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Ammonia N 13 Injection is indicated for diagnostic Positron Emission Tomography (PET) imaging of the myocardium under rest or pharmacologic stress conditions to evaluate myocardial perfusion in patients with suspected or existing coronary artery disease.
To increase renal clearance of radioactivity and to minimize radiation dose to the bladder, ensure that the patient is well hydrated before the procedure and encourage voiding as soon as a study is completed and as often as possible thereafter for at least one hour.
The converted radiation absorbed doses in rem/mCi are shown in Table 1. These estimates are calculated from the Task Group of Committee 2 of the International Commission on Radiation Protection.
|*Upper large intestine, ** Lower large intestine|
|Table 1: N 13 Absorbed Radiation Dose Per Unit Activity (rem/mCi) for Adults and Pediatric Groups.|
Glass vial (30 mL) containing 0.138 GBq/mL-1.387 GBq/mL (3.75 mCi/mL-37.5 mCi/mL) of Ammonia N 13 Injection in aqueous 0.9 % sodium chloride solution (approximately 8 mL volume) that is suitable for intravenous administration.
Ammonia N 13 Injection may increase the risk of cancer. Use the smallest dose necessary for imaging and ensure safe handling to protect the patient and health care worker [see Dosage and Administration (2.4)].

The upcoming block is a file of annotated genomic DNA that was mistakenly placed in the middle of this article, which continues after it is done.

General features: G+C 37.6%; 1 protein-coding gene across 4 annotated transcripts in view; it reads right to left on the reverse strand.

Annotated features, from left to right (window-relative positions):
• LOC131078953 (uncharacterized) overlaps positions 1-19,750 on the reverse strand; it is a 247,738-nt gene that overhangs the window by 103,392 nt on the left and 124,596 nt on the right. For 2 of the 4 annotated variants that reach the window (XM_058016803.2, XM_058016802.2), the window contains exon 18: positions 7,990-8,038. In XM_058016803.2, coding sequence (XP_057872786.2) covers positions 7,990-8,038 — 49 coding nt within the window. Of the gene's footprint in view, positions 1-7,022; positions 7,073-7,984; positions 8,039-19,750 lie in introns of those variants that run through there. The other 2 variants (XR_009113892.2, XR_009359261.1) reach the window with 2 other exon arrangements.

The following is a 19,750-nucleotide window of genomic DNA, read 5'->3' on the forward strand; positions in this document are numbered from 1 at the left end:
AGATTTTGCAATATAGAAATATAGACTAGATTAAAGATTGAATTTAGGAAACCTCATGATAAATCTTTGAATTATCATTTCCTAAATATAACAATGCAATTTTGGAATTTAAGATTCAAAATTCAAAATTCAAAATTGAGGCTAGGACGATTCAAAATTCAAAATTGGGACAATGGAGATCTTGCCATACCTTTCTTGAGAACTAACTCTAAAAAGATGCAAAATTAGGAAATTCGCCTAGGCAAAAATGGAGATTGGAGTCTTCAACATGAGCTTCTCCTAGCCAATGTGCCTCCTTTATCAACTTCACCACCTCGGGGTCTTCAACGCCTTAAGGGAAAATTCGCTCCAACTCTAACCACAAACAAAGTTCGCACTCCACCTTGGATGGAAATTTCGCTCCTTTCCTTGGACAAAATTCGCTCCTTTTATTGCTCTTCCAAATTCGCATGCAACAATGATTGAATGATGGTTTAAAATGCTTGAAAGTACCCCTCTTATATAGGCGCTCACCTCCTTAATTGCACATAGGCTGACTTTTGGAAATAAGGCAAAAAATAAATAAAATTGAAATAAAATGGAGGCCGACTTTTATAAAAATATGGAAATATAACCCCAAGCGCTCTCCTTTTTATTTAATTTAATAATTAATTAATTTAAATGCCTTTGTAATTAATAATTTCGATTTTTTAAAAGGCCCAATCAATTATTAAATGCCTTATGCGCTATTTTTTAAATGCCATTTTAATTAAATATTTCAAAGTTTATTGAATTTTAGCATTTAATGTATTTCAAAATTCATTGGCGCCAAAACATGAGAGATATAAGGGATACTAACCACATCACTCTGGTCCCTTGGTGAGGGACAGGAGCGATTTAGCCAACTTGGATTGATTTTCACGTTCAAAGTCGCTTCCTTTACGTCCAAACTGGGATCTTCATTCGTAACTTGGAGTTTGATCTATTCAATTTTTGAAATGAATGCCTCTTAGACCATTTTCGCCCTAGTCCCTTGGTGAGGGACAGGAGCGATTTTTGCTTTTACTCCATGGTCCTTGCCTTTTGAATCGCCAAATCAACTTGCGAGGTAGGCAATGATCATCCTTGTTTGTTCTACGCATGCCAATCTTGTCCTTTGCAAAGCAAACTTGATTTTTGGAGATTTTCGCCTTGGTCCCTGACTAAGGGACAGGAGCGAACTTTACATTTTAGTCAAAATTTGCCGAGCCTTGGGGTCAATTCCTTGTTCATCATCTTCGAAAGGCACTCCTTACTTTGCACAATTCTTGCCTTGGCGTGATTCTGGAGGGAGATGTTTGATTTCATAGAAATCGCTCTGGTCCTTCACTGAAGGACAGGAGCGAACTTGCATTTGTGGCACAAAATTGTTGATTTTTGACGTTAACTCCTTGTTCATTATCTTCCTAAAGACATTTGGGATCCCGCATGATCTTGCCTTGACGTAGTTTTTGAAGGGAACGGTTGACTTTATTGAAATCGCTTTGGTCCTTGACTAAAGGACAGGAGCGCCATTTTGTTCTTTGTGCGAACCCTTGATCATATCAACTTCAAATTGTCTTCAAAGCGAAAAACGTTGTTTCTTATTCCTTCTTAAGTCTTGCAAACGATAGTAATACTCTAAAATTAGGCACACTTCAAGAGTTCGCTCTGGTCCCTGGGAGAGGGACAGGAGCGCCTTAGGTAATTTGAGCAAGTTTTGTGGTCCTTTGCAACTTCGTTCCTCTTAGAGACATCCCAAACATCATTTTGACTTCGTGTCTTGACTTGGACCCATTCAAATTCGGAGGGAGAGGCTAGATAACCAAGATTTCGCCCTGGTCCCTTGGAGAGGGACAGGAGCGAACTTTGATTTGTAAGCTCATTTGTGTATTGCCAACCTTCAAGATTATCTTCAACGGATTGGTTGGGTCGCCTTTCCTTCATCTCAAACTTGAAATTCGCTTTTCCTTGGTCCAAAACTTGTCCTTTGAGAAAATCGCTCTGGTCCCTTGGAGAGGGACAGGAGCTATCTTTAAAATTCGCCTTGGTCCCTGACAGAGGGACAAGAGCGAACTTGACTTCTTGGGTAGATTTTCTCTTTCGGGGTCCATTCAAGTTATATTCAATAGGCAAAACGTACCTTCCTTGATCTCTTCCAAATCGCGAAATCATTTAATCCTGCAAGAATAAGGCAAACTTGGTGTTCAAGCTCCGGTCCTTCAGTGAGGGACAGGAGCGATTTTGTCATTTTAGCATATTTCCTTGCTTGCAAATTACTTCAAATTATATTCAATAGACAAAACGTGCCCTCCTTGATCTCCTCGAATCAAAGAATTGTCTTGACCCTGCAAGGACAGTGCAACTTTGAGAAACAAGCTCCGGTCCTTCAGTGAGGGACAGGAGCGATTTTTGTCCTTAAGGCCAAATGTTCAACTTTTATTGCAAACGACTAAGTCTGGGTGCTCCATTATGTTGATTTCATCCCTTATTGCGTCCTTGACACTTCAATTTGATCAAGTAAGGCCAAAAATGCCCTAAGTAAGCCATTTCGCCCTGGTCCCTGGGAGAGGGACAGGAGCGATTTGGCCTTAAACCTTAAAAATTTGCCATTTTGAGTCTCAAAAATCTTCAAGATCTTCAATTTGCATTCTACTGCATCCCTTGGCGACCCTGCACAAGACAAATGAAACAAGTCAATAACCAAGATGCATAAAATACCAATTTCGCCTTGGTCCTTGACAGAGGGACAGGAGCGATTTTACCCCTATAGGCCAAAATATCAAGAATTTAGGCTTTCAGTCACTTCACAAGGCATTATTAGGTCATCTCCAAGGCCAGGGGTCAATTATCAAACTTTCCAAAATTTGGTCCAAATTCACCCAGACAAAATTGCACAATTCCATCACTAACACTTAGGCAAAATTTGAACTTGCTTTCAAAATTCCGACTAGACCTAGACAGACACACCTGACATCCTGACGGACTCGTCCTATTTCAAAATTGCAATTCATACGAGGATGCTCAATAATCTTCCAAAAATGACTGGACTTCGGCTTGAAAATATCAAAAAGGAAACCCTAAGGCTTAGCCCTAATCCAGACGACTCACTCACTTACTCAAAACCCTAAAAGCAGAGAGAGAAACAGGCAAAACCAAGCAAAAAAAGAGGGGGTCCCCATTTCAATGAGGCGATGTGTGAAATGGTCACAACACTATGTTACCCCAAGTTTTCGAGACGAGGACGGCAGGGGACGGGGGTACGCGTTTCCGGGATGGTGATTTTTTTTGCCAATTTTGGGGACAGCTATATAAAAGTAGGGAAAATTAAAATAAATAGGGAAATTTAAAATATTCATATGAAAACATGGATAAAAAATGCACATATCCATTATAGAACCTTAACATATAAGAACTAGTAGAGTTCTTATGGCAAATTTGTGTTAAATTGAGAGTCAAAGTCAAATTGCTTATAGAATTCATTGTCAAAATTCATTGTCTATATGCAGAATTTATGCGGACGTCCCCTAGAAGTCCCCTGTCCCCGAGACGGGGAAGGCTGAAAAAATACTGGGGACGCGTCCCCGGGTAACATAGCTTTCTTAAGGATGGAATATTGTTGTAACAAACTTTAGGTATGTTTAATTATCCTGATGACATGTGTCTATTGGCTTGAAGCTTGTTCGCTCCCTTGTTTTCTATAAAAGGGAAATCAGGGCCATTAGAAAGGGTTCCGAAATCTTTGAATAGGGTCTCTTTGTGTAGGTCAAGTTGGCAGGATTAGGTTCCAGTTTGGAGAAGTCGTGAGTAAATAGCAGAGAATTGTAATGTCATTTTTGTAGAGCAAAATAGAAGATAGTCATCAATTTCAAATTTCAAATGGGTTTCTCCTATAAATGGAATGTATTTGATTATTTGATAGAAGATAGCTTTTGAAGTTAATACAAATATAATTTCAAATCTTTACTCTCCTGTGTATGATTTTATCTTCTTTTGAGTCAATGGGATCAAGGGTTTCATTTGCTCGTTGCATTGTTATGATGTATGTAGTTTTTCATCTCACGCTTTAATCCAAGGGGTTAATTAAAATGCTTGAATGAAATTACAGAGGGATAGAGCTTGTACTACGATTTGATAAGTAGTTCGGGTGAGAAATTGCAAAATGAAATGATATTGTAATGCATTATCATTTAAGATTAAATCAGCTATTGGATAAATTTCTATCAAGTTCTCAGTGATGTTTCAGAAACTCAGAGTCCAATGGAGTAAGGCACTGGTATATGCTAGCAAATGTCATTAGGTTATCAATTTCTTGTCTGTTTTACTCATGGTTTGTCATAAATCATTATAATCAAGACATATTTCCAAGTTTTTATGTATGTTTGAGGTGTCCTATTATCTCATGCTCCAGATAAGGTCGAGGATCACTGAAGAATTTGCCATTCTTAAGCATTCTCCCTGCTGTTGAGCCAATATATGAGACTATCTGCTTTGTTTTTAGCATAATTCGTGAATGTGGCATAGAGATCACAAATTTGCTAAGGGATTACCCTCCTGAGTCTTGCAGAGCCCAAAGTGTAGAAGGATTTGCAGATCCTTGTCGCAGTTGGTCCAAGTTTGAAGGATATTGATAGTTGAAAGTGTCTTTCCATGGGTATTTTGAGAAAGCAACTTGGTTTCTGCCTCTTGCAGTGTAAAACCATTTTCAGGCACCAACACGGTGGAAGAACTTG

No adverse reactions have been reported for Ammonia N 13 Injection based on a review of the published literature, publicly available reference sources, and adverse drug reaction reporting systems. However, the completeness of these sources is not known.
The possibility of interactions of Ammonia N 13 Injection with other drugs taken by patients undergoing PET imaging has not been studied.
Pregnancy Category C
Animal reproduction studies have not been conducted with Ammonia N 13 Injection. It is also not known whether Ammonia N 13 Injection can cause fetal harm when administered to a pregnant woman or can affect reproduction capacity. Ammonia N 13 Injection should be given to a pregnant woman only if clearly needed.
It is not known whether this drug is excreted in human milk. Because many drugs are excreted in human milk and because of the potential for radiation exposure to nursing infants from Ammonia N 13 Injection, use alternative infant nutrition sources (e.g. stored breast milk or infant formula) for 2 hours (>10 half-lives of radioactive decay for N 13 isotope) after administration of the drug or avoid use of the drug, taking into account the importance of the drug to the mother.